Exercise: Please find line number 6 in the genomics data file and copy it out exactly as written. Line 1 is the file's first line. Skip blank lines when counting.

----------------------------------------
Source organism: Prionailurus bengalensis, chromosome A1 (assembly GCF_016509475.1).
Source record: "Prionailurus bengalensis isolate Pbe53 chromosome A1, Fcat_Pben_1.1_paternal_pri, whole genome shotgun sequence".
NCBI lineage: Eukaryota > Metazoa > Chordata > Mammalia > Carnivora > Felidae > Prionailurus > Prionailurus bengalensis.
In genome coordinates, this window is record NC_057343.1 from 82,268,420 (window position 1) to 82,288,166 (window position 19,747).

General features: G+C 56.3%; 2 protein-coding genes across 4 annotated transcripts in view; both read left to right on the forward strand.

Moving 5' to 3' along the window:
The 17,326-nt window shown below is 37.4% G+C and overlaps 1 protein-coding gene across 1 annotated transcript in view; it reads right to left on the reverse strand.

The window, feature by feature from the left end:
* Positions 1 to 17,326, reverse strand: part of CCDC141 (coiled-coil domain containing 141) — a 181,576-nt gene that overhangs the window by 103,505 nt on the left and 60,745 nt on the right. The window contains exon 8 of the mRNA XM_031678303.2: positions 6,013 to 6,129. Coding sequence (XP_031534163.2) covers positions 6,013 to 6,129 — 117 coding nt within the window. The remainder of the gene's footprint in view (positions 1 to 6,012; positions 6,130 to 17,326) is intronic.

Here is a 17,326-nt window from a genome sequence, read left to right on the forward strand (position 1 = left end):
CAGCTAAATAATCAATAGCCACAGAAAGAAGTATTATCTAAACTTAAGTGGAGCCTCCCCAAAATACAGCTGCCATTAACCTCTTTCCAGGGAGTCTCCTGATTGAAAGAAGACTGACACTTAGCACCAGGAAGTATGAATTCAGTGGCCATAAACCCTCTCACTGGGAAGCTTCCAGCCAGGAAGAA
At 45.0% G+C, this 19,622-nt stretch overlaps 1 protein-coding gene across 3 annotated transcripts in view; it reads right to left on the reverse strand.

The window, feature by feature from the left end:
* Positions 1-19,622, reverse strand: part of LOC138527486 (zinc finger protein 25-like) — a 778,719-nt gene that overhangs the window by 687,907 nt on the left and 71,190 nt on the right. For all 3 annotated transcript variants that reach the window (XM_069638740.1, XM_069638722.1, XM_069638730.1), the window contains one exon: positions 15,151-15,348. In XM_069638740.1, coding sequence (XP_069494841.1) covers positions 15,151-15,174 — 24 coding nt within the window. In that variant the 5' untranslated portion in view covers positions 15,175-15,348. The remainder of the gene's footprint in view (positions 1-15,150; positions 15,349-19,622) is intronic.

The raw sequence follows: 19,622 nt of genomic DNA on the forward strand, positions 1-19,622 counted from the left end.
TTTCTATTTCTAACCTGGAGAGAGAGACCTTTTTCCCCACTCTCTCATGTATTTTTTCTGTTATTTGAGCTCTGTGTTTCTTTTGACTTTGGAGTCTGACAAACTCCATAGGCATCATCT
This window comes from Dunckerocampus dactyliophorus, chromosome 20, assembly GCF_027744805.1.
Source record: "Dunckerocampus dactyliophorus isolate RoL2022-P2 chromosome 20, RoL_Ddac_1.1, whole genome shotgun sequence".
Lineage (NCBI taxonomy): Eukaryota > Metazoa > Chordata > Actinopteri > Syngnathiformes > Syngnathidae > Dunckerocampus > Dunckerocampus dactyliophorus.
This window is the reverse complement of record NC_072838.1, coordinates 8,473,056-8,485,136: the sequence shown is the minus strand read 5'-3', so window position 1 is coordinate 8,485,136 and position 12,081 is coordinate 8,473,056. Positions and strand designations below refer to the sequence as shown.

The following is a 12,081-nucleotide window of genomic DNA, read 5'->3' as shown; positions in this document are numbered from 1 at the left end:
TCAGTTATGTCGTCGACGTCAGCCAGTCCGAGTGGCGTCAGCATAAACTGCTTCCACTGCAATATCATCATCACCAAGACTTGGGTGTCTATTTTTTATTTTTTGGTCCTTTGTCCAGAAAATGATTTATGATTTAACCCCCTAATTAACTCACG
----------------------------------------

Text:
Moving 5' to 3' along the window: